|Publication number||US2921842 A|
|Publication date||Jan 19, 1960|
|Filing date||Nov 26, 1956|
|Priority date||Nov 26, 1955|
|Publication number||US 2921842 A, US 2921842A, US-A-2921842, US2921842 A, US2921842A|
|Original Assignee||Buss Ag|
|Export Citation||BiBTeX, EndNote, RefMan|
|Patent Citations (3), Referenced by (13), Classifications (6)|
|External Links: USPTO, USPTO Assignment, Espacenet|
Jan. 19, 1960 H. LIST A 2,921,842
APPARATUS FOR THE CONTINUOUS TREATMENT OF SOLID SUBSTANCES WITH LIQUIDS OR GASES Filed Nov. 26, 1956 3 Sheets-Sheet 1 INVEN r0R.-
Jan. 19, 1960 l H. us'r- APPARATUS FOR THE CONTINUOUS TREATMENT OF SOLID SUBSTANCES WITH uqums 0R GASES Filed Nov. 26, 1956 3 Sheets-Sheet 2 Fig.6
, Filed Nov. 2a, 1956 Jan. 19, 1960 HQLIST 2,921,842
APPARATUS FOR THE CONTINUOUS TREATMENT OF soLIn SUBSTANCES WITH LIQUIDS 0R GASES 3 Sheets-Sheet 3 luvs W012; Y W Y Y fi/lmd 5.9mm M United States Patent APPARATUS FOR THE CONTINUOUS TREAT- lVlENT OF SOLID SUBSTANCES WITH LIQUIDS OR GASES Heinz List, Pratteln, Switzerland, assignor to Buss A.G., Pratteln, Switzerland Application November 26, 1956, Serial No. 624,277
Claims priority, application Switzerland November 26, 1955 -1 Claim. (Cl. 23-270) Apparatus hitherto known for the continuous treatment of solid substances with liquids or gasesby way of example for extraction, reaction, washing processes, etc.- have as their essential feature a conveyor device for the solid substances and pumping arrangements for the liquids or gases, to operate the apparatus according to the counter-flow or uniflow principle. Tower-like apparatus are also known in which the solid substance is fed in continuously at the top in granular powdery or other form suitable for'the process and is drawn ofi' continuously at the bottom whilst the liquid or gas moves in counter-flow or uniflow thereto, or in which the column of the solid substance is lifted from the bottom to the top by means of a worm conveyor.
These tower-like vertically operating apparatus have, however, that in common that the liquid or gas flow likewise takes place vertically only so that on the one hand the solid substance column may not be too high in order to avoid too great a resistance and on the other hand fractionated operation cannot be carried out. A further draw-back with vertical solid substance columns is the formation of the dreaded channels primarily extending vertically and impairing the yield.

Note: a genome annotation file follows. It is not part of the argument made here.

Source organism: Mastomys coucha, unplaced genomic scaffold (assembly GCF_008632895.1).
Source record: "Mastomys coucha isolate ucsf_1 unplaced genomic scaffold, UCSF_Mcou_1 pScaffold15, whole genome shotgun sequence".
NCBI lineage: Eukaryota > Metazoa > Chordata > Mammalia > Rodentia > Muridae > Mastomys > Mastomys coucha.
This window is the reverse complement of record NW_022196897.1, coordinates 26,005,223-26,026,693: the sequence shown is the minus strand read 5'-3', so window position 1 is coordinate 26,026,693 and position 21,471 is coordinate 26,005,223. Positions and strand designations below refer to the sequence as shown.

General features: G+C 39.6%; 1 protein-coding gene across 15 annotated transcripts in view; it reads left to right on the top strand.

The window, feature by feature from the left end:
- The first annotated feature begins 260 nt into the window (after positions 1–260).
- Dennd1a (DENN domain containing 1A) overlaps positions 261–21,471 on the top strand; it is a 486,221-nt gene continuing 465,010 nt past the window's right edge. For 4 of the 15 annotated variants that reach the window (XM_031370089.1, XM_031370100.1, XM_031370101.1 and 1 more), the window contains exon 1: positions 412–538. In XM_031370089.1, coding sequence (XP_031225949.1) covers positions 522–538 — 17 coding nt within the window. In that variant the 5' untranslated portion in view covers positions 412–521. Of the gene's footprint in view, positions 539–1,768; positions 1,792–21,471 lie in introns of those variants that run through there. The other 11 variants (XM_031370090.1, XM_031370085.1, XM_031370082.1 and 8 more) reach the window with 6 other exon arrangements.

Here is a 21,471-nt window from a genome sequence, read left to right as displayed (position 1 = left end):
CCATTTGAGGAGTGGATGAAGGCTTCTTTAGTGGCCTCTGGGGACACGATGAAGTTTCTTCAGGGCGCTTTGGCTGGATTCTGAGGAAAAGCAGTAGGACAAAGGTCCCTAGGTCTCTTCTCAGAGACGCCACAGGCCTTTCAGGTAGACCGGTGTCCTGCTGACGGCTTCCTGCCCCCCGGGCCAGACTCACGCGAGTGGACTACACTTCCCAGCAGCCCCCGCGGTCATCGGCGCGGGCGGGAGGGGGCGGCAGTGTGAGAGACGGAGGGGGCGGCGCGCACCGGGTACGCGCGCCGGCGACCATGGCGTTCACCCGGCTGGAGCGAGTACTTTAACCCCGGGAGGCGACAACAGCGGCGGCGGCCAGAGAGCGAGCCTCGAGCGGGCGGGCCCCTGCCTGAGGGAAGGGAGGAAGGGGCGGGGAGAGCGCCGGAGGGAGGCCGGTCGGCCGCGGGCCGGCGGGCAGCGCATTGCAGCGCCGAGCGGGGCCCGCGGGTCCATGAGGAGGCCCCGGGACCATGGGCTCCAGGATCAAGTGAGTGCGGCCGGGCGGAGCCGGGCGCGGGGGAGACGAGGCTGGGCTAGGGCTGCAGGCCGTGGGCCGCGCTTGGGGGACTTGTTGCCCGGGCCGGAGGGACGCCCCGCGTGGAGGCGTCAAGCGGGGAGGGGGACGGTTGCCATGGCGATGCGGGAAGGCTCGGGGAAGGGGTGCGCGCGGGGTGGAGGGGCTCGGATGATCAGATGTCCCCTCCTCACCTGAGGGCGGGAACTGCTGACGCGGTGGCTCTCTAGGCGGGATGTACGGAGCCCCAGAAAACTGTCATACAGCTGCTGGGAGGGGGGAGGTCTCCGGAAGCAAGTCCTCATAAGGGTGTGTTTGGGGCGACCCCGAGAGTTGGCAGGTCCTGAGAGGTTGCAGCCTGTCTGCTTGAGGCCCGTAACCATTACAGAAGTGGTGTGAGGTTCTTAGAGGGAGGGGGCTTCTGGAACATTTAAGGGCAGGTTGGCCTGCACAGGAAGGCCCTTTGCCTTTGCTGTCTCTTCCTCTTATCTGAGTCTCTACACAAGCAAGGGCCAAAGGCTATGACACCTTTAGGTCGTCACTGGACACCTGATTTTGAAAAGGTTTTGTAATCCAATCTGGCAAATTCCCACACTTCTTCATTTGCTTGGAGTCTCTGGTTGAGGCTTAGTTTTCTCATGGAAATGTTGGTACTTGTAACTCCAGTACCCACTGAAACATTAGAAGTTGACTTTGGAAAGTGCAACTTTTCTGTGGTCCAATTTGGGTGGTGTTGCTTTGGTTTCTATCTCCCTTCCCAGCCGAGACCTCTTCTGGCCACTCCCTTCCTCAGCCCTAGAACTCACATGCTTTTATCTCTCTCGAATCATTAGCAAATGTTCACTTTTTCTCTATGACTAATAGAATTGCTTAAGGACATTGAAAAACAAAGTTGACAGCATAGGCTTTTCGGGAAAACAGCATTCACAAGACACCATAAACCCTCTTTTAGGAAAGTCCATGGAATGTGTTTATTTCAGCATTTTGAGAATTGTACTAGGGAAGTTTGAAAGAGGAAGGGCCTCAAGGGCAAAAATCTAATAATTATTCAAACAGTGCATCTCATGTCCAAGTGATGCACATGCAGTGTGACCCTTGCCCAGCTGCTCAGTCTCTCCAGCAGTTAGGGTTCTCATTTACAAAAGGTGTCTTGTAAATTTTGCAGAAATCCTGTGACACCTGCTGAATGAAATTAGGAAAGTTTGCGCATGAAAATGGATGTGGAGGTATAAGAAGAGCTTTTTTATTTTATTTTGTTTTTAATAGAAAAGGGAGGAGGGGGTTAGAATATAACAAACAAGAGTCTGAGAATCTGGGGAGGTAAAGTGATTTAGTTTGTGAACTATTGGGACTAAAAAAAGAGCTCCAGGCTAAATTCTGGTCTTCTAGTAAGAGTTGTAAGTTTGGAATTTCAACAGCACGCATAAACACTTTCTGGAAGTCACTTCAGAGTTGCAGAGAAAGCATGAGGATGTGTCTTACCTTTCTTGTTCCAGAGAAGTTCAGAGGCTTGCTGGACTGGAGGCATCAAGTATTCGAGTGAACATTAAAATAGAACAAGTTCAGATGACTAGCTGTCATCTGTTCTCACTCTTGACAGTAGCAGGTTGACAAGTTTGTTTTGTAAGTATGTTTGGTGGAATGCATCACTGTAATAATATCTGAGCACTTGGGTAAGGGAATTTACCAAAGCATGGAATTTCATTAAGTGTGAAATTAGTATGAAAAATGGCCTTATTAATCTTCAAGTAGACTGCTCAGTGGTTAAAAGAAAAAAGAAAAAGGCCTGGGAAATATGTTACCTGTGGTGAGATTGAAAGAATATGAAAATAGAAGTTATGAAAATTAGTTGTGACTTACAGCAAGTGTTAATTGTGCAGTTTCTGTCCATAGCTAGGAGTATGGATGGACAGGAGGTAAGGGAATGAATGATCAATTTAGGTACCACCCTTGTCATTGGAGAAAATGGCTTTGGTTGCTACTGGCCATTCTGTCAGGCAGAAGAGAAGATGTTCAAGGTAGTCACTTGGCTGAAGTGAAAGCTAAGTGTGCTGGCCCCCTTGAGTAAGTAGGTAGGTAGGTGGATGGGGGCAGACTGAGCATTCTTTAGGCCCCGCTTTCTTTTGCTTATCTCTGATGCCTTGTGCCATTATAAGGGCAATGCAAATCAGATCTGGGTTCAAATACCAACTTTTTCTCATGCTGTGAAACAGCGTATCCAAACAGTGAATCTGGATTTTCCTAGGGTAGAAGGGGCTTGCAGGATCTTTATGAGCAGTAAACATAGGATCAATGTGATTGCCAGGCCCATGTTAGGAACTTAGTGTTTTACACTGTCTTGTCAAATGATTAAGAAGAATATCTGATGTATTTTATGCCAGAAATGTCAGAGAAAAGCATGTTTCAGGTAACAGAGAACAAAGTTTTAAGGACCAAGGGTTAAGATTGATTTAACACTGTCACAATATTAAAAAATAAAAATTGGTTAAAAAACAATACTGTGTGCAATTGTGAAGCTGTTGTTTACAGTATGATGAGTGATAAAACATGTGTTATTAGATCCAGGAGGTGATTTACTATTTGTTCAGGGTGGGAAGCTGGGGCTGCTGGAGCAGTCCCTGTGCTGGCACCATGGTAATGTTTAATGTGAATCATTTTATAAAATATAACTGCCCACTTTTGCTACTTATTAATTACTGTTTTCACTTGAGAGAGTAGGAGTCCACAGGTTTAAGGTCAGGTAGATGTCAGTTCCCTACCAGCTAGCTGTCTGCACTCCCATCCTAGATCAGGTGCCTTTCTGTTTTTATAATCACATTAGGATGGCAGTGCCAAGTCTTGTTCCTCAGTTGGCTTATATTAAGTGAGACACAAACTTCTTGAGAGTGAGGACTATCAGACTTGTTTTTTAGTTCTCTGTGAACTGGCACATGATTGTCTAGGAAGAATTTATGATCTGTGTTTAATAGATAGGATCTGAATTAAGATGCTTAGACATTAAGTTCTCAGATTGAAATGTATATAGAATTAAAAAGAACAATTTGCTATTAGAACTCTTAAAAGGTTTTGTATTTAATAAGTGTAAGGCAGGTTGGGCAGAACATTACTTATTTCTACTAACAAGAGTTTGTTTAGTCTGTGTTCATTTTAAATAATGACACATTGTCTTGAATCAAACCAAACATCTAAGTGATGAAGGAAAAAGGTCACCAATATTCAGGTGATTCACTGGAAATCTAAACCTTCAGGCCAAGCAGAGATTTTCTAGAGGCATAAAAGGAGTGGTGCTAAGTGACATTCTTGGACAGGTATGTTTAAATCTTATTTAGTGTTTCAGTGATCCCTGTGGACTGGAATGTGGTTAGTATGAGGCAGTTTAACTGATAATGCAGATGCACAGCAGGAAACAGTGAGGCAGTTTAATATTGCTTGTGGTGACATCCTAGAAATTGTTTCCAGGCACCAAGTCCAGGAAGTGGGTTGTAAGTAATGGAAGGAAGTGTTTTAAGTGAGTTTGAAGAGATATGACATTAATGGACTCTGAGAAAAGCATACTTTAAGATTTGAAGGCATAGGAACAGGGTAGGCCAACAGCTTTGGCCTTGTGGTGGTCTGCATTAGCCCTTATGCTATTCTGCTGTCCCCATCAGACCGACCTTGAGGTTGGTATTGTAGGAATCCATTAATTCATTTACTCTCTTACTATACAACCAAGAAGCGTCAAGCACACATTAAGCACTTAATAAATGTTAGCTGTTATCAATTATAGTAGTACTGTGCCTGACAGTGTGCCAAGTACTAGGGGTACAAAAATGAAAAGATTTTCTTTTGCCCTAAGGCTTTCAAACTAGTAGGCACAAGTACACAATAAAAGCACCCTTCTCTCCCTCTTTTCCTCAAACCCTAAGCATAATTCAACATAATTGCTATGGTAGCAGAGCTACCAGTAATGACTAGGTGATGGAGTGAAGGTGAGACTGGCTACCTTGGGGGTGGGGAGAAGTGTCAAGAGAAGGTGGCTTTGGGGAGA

According to the present invention, these draw-backs are avoided by providing a perforated central pipe and by perforating the outer wall of the tower and by providing in addition to the vertical main flow of liquid or gas a horizontal flow passing approximately horizontally from the central pipe to the outer wall or vice versa.
By way of example, several embodiments of the invention are shown in the accompanying drawings in which:
Fig. 1 shows a vertical section through the apparatus with fixed central tapered outlet and hydraulic disaggregating device.
Fig. 2 shows a horizontal section to Fig. 1.
Fig. 3 shows a horizontal section with cell-shaped radial subdivision of the filter surface.
Fig. 4 shows a vertical section through the cell disc for the continuous outfeed of the solid substances.
Fig. 5 shows a top view of the cell disc.
Fig. 6 shows the adaption of the central pipe as a guide.
Fig. 7 shows, by way of example of its application, the apparatus with additional devices.
The principle of the apparatus is illustrated in Fig. l. The tower 1 appropriately conically shaped towards the bottom is provided at the top with the inlet cover 2 and at the bottom with the outlet taper 3. The perforated central pipe 4 is subdivided into two chambers 6 and 7 by the partition 5, said chambers having separate admission means for the liquid or the gas constituted by conduits 8 and 9. Similarly the perforated outside wall 10 is provided with two separate double jackets 11 and 12 for the fractionated infeed and outfeed of the liquid or gas.